This brings the tally on their awards with these animations up to 25 since 2015, including features at the Annecy Festival, and awards for best sound design, best soundtrack, best animated short, and best animated student film.

Congratulations ALL!

SUChamber Choir returns from Hong Kong

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The Stellenbosch University Chamber Choir (SUCC), has just returned from a hugely successful tour to Hong Kong. The choir was invited as Artist Choir in Residence to the 2017 World Youth & Children’s Choir Festival which took place from 17-22 July 2017. An invitation of this nature can be considered both a great and rare honour.

The World Youth and Children’s Choir Festival is one of the most important choral festivals in the world, and attracts 200 participating choirs from across the globe. SUCC’s concerts were listened to by around 5000 participants and performances were live-streamed worldwide.

Founded and conducted by Martin Berger, this young ensemble has developed into one of South Africa’s leading chamber choirs: internationally respected and locally relevant. With the diversity of its repertoire, SUCC represents the variety of choral music styles to be found in the country.

The choir performed at the Opening Ceremony of the festival on 18 July, a full evening concert on 19 July and also at the 20th Anniversary Celebration Concert of the establishment of the Hong Kong Special Administrative Region.  All performances were received with overwhelming enthusiasm from the audience.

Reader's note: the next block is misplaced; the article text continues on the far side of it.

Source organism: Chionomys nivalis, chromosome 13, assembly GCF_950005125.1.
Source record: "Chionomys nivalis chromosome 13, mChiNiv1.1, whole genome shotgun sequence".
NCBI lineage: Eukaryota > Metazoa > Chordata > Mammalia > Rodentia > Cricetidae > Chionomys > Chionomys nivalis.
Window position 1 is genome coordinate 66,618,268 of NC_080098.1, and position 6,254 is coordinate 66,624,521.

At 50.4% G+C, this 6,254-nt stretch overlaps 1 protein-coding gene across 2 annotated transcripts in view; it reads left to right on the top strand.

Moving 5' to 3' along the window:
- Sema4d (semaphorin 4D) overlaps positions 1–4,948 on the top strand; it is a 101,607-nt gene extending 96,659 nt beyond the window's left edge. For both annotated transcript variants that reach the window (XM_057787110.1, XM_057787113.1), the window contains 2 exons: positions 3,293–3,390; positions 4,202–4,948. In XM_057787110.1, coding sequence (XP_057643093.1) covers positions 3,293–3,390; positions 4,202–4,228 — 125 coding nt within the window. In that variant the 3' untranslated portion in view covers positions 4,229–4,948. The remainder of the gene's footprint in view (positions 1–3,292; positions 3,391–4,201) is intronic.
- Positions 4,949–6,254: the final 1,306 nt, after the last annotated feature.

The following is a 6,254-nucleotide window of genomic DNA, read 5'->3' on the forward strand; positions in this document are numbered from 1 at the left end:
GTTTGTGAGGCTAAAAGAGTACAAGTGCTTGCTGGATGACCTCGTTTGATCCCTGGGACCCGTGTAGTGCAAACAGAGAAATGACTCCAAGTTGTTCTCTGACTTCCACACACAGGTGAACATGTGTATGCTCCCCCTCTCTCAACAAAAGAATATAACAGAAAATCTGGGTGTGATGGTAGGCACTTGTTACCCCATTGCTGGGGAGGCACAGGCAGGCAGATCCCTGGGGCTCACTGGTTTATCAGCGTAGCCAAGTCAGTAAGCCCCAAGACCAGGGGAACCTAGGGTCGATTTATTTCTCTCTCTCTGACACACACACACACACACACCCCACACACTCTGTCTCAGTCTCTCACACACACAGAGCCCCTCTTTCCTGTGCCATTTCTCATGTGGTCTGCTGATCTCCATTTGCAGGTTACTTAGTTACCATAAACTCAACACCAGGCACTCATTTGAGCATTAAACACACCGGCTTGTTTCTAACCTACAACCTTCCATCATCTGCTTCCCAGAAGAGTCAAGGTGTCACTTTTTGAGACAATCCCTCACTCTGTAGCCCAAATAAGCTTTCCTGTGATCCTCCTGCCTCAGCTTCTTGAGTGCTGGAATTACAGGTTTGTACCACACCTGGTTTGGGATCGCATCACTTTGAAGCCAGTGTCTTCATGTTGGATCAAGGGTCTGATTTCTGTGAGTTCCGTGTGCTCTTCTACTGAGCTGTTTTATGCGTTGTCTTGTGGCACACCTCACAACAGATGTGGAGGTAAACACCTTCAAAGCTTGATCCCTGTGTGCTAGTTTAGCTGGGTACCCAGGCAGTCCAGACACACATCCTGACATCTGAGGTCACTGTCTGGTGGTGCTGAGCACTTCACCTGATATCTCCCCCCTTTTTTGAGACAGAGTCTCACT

SUCC was honoured by the presence and support of the South African Consul-General to Hong Kong, Mr Madoda Ntshinga, at both the Opening Ceremony and the full evening concert. He commended the choir on “…raising the South African flag even much higher as true ambassadors of our country.”

Stellenbosch students take top honours

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During a prestigious event on Saturday 29 July in Parow, Cape Town, 24-year old pianist Sulayman Human was named overall winner of the national instrumental classical music competition, ATKV-Muziq.

ATKV-Muziq, the biggest and most prestigious classical music competition in Southern Africa, with previous winners including international award-winning pianist Ben Schoeman and Megan-Geoffrey Prins, is an annual contribution of the ATKV towards classical music in South Africa. This is a national classical music competition for young musicians between the ages of 15 and 27, with a total prize money of R180 000 awarded to the winners.